Jae Kwon on other economic attack challenges

Apropos the responses of BINO and the other responses to Downplaying Risks, Jae Kwon (author of the Tendermint protocol) pointed to an interesting thread on Reddit:

How to double spend PoW coins for fun and profit.

You don’t even need major pools to subvert the security of the blockchain and double spend.

Let’s say that you want to doublespend a transaction that was included at height H. Simply put out a bounty for more than the mining reward for the first miner to mine an alternative block at height H. Then, you reward the (traitor) miner on the existing blockchain. As long as the instigator is trustworthy, rational greedy miners would switch because the expected reward is higher. Then you do the same for height H+1 and so on, until the fork wins.

Jae also had some more comments related to blockchain forks and he gave me permission to have them reposted:

I actually wrote a prototype of an exchange engine, and the hardest part was dealing with logic pertaining to block chain forks.  It’s just so easy to get wrong, and it’s not even clear when a transaction should be deemed “irreversibly committed”.  So I ended up having to write tricky edge cases, where, I can imagine bugs can emerge.  This isn’t something that will connect with most users, so I doubt that people will even “get it”, but my assessment is that Bitcoin has these fundamental design issues that may end up hurting its adoption rate compared to other designs..

Another thought is that we probably want  to see a multi-coin future where no single coin has global dominance.  If you want a future with many multiple competing cryptocurrencies, then you probably want to get away from a consensus algorithm that relies on energy.

And in terms of the speculation surrounding the Ethereum team working together with the BitShares team and potentially using Delegated Proof of Stake (DPOS), Jae thinks that:

I don’t know enough about BitShare’s DPOS scheme to list specific vulnerabilities, but here’s a rule of thumb that I use to evaluate consensus algorithms:

The amount of value at stake that is lost in the event of a fork is roughly the amount of security afforded.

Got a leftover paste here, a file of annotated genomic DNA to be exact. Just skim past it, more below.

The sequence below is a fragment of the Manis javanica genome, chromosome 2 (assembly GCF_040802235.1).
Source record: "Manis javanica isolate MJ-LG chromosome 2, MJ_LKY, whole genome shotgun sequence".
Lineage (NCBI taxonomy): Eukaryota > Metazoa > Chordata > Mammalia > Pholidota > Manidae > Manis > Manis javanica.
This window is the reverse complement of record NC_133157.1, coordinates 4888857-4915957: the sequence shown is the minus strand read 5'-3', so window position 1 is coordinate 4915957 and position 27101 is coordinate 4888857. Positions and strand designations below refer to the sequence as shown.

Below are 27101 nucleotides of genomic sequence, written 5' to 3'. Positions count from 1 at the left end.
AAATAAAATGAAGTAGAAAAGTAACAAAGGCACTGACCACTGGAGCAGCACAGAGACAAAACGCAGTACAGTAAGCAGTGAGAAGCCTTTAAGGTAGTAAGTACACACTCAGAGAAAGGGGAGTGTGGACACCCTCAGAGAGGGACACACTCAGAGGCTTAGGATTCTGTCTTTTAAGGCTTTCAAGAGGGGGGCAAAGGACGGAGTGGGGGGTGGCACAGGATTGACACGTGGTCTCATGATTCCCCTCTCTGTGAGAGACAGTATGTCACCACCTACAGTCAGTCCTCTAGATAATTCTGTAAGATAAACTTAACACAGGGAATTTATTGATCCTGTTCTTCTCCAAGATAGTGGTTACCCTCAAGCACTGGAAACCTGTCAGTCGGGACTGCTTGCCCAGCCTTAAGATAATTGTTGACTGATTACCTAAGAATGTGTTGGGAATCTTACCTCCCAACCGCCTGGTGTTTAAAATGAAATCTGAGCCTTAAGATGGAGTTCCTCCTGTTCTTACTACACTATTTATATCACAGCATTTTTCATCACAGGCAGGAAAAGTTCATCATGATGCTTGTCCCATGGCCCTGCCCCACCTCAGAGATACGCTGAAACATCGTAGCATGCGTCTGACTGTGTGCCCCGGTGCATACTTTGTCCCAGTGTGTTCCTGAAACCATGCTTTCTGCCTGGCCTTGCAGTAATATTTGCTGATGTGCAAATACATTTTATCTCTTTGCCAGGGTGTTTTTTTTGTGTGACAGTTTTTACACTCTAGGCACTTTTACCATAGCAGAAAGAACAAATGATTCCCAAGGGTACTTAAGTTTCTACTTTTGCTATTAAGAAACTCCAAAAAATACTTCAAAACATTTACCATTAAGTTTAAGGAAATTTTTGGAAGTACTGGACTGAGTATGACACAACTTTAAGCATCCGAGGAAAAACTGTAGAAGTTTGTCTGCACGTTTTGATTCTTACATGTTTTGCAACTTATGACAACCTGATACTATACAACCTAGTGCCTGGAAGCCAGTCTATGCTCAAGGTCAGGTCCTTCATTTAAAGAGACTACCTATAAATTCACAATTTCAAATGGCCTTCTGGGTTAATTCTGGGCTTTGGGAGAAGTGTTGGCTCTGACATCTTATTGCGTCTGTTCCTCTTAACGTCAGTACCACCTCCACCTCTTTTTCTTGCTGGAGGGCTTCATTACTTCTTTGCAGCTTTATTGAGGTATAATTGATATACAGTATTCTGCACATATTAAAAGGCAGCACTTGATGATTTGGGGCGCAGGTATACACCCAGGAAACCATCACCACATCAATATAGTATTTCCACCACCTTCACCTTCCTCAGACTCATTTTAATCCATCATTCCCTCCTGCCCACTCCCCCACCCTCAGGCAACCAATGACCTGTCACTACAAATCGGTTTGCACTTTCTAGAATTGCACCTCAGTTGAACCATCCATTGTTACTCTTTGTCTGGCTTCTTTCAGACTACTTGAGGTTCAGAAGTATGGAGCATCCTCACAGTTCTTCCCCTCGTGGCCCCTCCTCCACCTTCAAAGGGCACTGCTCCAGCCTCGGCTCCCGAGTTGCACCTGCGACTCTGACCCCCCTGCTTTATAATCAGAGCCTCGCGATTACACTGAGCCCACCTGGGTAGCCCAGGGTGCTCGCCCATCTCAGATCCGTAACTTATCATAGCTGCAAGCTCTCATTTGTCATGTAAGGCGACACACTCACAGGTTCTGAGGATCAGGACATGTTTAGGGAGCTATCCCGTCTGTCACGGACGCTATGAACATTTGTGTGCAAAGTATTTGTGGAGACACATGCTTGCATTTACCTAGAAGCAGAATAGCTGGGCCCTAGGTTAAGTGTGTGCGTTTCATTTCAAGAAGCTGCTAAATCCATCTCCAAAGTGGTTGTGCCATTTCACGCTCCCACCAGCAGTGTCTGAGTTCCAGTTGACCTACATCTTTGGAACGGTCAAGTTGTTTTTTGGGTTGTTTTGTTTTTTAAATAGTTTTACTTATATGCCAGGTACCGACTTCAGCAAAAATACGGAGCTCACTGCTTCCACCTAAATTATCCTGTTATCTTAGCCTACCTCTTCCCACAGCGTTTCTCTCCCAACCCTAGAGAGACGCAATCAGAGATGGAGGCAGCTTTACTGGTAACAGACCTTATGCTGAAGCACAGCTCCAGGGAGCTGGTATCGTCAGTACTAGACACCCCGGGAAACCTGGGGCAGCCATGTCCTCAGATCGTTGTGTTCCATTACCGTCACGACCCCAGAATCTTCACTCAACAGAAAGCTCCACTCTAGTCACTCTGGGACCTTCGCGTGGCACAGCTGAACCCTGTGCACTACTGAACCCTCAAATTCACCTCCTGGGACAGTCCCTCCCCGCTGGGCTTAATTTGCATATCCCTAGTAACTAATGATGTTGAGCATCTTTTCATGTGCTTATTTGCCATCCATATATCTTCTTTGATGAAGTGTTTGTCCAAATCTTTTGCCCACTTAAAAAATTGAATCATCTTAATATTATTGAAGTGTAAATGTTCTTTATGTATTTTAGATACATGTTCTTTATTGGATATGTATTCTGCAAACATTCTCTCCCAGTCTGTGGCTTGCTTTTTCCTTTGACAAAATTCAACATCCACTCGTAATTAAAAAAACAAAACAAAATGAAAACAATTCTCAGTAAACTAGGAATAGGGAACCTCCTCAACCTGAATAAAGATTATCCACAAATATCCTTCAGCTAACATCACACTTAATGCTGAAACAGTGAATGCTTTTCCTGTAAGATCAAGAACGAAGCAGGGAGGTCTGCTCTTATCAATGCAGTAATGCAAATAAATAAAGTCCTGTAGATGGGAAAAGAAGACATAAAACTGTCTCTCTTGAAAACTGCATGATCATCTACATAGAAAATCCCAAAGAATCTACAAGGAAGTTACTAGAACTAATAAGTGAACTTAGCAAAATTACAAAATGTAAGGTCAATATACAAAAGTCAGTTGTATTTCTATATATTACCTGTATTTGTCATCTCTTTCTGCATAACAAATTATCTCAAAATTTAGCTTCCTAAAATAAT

In the PoW vulnerability that I mentioned, what is at stake is the electricity spent mining blocks.  Large transactions need to be vetted by waiting a proportional amount of confirmations, potentially much longer than the original 6 confirmations as cited in Satoshi’s paper for transactions over hundreds of BTC.

In any delegated PoS model, if Carl can delegate his stake to someone without the risk of losing that stake, then Carl can be bribed by Malory to delegate his stake to Malory’s puppet account.  On the other hand if Carl can lose his stake in the event that the delegated signer does something bad (e.g. enable a double spend by forking the blockchain), then Carl probably wouldn’t want to delegate his stake to anyone, and instead would opt out of the consensus process or become a validator himself.  For this reason I don’t find delegation models to be very interesting.  It may provide some utility as long as delegated coins are “at stake”, but the foundational consensus algorithm (minus the delegation part) must be secure first.  Delegation cannot fix a broken algorithm.

Lastly, Peter Todd suggested that I emphasize that there is a difference between hard forks, soft forks and SPV soft forks.  Last fall Todd wrote an overview on this titled On soft-forks and hard-forks.

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